We spent a morning driving to the west corner of the island, up Pico da Cruz, only the weather was foggy enough that we could see nothing but white mist. We descended into Sete Cidades, a town centered on three lakes (gorgeous views from above- or so we're told) and then had a lot of twisty roads back along the coast.
The city of Ponta Delgada would have perhaps been more interesting if we had been there on a different set of days: Friday was a regional holiday, and many shops are closed on weekends, so we mostly only visited restaurants. There were a few museums that weren't open. We went to a pineapple greenhouse, which was a "must see", but touring dozens of nearly identical greenhouses wasn't so exciting. There was pineapple liqueur, though. Oh! And Sunday afternoon, I came across a 4x4 truck rally, which was really great for people-watching.
There were also requisite visits to cafes, where we had some tasty sweets though I fear I didn't do nearly enough lounging in traditional Portuguese style. But I tried. I think will try for more lounging in Porto, where we are from Monday through Sunday.
I hope to post photos once I've done some processing, which may happen after I am home again.
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- Current Location:Portugal, Distrito do Porto,Porto,Santo Ildefonso, Porto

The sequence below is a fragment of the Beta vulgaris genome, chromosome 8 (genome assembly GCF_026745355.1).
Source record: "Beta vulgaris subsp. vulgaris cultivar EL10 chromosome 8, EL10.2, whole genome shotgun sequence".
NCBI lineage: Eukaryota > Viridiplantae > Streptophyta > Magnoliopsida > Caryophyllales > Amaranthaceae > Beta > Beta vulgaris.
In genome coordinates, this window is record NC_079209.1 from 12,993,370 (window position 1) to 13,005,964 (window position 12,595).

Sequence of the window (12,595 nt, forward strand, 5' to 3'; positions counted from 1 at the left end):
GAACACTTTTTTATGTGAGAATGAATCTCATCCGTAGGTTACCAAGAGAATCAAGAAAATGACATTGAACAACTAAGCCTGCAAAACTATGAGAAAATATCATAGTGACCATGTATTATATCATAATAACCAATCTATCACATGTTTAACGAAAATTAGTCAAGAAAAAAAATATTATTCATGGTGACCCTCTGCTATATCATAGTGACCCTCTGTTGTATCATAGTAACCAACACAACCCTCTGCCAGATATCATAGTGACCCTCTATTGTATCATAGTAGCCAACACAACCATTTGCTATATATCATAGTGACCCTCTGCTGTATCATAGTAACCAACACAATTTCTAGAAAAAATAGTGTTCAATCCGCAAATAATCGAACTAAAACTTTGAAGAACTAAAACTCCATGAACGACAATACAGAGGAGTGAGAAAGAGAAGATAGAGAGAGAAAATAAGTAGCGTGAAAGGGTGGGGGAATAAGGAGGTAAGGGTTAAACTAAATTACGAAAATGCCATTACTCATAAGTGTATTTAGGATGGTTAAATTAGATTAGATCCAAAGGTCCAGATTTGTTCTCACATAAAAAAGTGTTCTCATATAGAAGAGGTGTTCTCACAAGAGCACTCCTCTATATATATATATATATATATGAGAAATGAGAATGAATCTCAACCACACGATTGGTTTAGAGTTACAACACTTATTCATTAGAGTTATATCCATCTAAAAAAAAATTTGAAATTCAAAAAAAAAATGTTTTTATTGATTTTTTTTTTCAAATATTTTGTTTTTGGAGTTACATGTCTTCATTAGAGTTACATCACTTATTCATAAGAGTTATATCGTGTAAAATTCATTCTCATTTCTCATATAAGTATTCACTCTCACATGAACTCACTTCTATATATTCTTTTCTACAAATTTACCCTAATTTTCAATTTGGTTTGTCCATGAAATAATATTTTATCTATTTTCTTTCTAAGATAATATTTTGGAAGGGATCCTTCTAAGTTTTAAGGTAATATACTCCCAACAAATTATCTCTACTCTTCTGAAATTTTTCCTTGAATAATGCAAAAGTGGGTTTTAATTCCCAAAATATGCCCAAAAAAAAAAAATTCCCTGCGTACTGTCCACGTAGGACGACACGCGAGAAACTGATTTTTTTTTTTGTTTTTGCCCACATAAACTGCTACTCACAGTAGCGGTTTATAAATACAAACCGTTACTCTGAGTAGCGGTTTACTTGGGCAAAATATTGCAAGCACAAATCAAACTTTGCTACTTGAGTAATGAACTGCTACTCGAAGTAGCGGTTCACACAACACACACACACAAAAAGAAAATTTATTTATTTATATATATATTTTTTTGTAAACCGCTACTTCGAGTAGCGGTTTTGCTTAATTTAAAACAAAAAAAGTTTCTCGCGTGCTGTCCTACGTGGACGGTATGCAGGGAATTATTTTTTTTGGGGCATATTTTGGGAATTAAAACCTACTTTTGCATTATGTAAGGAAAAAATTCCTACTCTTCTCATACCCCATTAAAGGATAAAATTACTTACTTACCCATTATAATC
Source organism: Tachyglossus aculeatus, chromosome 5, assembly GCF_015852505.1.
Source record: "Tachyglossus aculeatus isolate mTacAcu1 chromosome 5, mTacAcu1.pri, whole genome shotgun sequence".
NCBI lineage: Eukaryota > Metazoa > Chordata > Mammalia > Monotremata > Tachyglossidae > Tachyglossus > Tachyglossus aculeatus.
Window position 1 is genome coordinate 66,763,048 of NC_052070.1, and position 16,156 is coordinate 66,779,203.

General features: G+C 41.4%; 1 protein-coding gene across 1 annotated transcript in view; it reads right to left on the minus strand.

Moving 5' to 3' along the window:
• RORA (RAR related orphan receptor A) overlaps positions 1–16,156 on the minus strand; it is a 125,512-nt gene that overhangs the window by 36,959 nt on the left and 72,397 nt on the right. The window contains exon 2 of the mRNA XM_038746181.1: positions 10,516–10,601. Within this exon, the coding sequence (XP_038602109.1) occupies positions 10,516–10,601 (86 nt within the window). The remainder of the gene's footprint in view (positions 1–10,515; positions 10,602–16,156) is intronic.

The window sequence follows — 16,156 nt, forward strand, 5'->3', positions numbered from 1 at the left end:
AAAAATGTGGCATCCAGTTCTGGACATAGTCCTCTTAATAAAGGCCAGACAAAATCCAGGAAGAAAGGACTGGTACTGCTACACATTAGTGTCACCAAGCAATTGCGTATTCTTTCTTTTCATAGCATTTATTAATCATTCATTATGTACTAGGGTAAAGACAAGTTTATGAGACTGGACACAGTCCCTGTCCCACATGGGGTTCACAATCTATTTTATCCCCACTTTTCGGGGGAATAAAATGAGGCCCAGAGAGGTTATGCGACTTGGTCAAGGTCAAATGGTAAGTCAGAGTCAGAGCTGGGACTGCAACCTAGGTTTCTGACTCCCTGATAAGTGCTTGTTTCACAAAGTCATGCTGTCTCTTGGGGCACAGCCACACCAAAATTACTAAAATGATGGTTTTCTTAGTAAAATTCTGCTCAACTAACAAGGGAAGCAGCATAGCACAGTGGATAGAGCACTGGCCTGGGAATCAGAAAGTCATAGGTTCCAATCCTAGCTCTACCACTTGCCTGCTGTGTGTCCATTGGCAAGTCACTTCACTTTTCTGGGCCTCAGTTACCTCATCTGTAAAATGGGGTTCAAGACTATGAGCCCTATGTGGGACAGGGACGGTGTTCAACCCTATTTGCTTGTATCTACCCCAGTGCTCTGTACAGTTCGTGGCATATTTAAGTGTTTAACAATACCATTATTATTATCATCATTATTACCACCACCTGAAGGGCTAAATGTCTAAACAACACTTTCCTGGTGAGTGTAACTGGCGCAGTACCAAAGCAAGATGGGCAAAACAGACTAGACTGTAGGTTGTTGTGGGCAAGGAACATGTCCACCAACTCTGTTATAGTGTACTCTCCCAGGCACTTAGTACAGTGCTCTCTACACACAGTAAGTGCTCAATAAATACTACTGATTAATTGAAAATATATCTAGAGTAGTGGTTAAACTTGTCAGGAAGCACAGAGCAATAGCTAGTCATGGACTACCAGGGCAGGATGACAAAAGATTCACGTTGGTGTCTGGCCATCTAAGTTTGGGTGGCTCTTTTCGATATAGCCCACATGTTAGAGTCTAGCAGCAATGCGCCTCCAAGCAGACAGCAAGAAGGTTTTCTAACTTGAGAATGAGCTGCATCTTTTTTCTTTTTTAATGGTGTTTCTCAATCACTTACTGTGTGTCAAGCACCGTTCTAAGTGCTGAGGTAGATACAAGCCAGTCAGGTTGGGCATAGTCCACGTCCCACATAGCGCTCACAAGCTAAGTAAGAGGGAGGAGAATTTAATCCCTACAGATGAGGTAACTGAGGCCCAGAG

melted_snowball came home from Slovenia on Friday just in time for the condo to open the roof-top common area, so we had an impromptu party with a few neighbours. 
Saturday included a "Doors Open" visit to a local Mennonite church for a talk on the history of pacifists in the traditional peace churches in Ontario during the War of 1812.
I considered and skipped a number of other interesting Doors Open venues, leading to one major theme for the weekend: being choosy with my time, versus too many exciting possibilities for one weekend.
We went to a house-warming across the hallway, at which we heard some nearly unbelievable stories from another neighbour, which I expect I'll write about sooner or later.
I skipped a Local Foods tasting-event in the afternoon, and a "Raspberry Jam" demo event for Linux computers the size of credit-cards. I also skipped an arts gallery opening related to Nicola Tesla sculpture, and the DJ Darude at a local club. Instead, d. and I went out for sushi dinner. :)
Today: Quaker Meeting, and afterward I skipped a street-fair in favour of a nap and housework. Dinner with friends, which we cut short because d. is still quite jetlagged. I, on the other hand, am a few time-zones off; I should be sleepy now but I'm not.